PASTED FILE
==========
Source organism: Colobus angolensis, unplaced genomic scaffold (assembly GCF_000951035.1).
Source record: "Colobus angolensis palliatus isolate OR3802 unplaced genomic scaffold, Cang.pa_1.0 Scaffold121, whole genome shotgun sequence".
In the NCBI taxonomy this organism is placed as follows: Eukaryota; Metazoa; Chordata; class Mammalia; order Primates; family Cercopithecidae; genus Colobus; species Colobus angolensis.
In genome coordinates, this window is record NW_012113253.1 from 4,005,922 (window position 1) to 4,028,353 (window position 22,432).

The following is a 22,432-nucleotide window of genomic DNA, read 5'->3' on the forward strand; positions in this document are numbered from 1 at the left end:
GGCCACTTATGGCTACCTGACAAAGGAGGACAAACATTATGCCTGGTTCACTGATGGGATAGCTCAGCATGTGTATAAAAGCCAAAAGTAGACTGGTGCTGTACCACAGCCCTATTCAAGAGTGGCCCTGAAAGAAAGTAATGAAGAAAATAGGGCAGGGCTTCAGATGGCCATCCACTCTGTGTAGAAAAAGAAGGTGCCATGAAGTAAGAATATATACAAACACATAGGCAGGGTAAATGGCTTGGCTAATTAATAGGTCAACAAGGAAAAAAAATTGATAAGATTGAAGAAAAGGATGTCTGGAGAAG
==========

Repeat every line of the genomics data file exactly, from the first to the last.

Source organism: Colobus angolensis, unplaced genomic scaffold (assembly GCF_000951035.1).
Source record: "Colobus angolensis palliatus isolate OR3802 unplaced genomic scaffold, Cang.pa_1.0 Scaffold121, whole genome shotgun sequence".
In the NCBI taxonomy this organism is placed as follows: Eukaryota; Metazoa; Chordata; class Mammalia; order Primates; family Cercopithecidae; genus Colobus; species Colobus angolensis.
In genome coordinates, this window is record NW_012113253.1 from 4,005,922 (window position 1) to 4,028,353 (window position 22,432).

The following is a 22,432-nucleotide window of genomic DNA, read 5'->3' on the forward strand; positions in this document are numbered from 1 at the left end:
GGCCACTTATGGCTACCTGACAAAGGAGGACAAACATTATGCCTGGTTCACTGATGGGATAGCTCAGCATGTGTATAAAAGCCAAAAGTAGACTGGTGCTGTACCACAGCCCTATTCAAGAGTGGCCCTGAAAGAAAGTAATGAAGAAAATAGGGCAGGGCTTCAGATGGCCATCCACTCTGTGTAGAAAAAGAAGGTGCCATGAAGTAAGAATATATACAAACACATAGGCAGGGTAAATGGCTTGGCTAATTAATAGGTCAACAAGGAAAAAAAATTGATAAGATTGAAGAAAAGGATGTCTGGAGAAG